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Alzheimer's Disease

— Medical

Scientists take a significant step towards an early warning blood test for Alzheimer's

By - July 10, 2014 1 Picture
An international collaboration of scientists led by King's College London (KCL) and Proteome Sciences plc has identified a combination of 10 proteins found in human blood cells which may lead to an accurate early warning test for Alzheimer's. An increased ability to detect this debilitating disease at an early stage has the potential to greatly improve quality of life and may even lead to new clinical trials developing new avenues of treatment designed to stop the disease in its tracks. Read More
— Health and Wellbeing

New blood test predicts onset of Alzheimer's disease with 90% accuracy

By - March 9, 2014 1 Picture
US medical researchers have developed a blood test which predicts with 90 percent accuracy if an individual will develop Alzheimer's disease or mild cognitive impairment within three years. The test, which looks for a set of ten lipid markers, will allow treatments to be sought that may be effective during this early, asymptomatic stage of the disease. Read More
— Health and Wellbeing

Compound in fruits and vegetables prevents symptoms of Alzheimer's disease in mice

By - March 9, 2014 1 Picture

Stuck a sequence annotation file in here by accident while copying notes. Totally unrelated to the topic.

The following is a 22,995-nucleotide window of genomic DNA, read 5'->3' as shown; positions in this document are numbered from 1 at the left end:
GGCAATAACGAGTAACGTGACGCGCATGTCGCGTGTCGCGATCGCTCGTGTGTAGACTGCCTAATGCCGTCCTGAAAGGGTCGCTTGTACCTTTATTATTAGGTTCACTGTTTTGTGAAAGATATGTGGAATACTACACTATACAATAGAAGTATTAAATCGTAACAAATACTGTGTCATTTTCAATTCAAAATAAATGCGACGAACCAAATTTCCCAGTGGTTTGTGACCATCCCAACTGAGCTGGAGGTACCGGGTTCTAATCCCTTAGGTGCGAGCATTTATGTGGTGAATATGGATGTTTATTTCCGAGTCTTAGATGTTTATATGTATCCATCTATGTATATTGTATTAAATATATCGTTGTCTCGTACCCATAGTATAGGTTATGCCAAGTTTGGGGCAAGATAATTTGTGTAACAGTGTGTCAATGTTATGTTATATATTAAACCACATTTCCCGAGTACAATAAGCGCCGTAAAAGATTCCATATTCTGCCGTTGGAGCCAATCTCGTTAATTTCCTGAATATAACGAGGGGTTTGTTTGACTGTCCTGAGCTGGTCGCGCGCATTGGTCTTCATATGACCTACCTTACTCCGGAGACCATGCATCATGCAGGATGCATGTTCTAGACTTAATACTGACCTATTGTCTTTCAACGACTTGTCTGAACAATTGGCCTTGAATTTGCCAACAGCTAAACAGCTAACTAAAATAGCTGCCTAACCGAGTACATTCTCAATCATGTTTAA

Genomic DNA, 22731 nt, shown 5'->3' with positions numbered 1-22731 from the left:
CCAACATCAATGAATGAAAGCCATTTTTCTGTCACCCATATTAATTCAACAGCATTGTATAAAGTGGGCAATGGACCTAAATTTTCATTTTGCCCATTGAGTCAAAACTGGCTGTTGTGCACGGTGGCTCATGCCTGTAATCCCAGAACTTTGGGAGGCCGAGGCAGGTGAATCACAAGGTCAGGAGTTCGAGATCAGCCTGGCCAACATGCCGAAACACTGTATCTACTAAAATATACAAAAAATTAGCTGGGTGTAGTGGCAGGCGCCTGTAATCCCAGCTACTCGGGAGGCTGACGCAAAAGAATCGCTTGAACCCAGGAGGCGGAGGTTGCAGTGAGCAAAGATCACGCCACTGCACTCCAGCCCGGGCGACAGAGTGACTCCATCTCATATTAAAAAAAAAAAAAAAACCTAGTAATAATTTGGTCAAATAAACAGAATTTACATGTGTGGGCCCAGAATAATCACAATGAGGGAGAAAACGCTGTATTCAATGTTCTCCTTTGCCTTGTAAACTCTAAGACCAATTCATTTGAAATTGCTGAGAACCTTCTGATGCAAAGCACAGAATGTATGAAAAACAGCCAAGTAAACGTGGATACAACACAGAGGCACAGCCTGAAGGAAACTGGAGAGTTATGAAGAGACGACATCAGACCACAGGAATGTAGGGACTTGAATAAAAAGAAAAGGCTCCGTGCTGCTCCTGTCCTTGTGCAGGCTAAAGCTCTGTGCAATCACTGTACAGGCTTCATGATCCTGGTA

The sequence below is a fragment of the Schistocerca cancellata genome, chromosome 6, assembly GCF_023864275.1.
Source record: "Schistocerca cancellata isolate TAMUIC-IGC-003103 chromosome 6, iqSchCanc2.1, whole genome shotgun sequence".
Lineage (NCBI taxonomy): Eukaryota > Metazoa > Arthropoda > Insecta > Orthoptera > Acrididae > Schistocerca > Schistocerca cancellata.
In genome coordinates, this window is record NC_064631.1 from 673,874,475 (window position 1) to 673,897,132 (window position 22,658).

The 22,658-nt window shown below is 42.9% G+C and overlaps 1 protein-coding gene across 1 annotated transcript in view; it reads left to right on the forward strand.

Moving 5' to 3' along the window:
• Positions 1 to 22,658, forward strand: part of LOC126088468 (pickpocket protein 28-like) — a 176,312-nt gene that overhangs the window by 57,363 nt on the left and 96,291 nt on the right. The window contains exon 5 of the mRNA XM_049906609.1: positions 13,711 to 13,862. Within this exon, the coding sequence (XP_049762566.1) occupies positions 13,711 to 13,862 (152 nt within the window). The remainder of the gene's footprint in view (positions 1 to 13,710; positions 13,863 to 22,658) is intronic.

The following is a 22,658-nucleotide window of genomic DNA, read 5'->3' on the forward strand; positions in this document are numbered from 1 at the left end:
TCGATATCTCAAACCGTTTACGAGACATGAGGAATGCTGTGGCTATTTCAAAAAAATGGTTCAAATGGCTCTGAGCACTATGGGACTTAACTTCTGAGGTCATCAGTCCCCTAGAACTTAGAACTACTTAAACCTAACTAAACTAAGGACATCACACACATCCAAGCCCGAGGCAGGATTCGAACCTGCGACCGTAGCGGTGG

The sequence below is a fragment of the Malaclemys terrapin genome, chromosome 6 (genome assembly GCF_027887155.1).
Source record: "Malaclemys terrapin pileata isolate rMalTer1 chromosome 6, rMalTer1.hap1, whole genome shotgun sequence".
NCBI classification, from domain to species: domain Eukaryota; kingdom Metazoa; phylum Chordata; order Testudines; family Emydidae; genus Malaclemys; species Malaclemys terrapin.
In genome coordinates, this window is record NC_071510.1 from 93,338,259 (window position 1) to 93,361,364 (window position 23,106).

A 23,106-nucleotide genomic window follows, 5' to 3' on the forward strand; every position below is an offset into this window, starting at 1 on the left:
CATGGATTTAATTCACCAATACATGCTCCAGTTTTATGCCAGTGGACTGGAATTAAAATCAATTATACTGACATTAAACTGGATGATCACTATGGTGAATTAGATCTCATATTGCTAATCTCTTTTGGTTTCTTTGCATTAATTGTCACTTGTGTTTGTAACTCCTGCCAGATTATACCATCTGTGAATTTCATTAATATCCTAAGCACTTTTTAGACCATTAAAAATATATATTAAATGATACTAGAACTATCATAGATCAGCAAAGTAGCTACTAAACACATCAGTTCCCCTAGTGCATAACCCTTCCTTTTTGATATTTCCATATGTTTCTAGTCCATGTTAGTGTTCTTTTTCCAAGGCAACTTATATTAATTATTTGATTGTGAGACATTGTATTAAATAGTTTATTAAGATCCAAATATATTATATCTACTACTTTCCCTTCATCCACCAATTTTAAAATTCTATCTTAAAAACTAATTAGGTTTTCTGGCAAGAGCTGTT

Alzheimer's disease represents the most common form of dementia, with the early stages of the disease generally characterized with short term memory loss and learning difficulties that increase in severity as the patient progresses in age. Scientists at the Salk Institute for Biological Studies, California, have discovered that with regular treatments of the antioxidant fisetin, they were able to prevent memory loss in mice with genetic mutations linked to Alzheimer's. Read More
— Health and Wellbeing

Drugs to fix "misfolded" proteins could cure a range of diseases

By - December 9, 2013 1 Picture
Proteins adopt their functional three-dimensional structure by the folding of a linear chain of amino acids. Gene mutation can cause this folding process to go awry, resulting in "misfolded" proteins that are inactive or, in worse cases, exhibit modified or toxic functionality. This is the cause of a wide range of diseases, but researchers have developed a technique that fixes these misfolded proteins, allowing them to perform their intended function, thereby providing a potential cure for a number of diseases. Read More
— Health and Wellbeing

Discovery shines a light on potential cure for Alzheimer's and Parkinson's

By - November 4, 2013 1 Picture
It is generally believed that aggregations of proteins are responsible for brain disorders such as Alzheimer's, Parkinson's and Creutzfeldt-Jakob disease. However, the difficulty has been in detecting the aggregates responsible and removing them from the brain. Researchers at Chalmers University of Technology in Sweden and Polish Wroclaw University of Technology have found a potential solution using lasers. Read More
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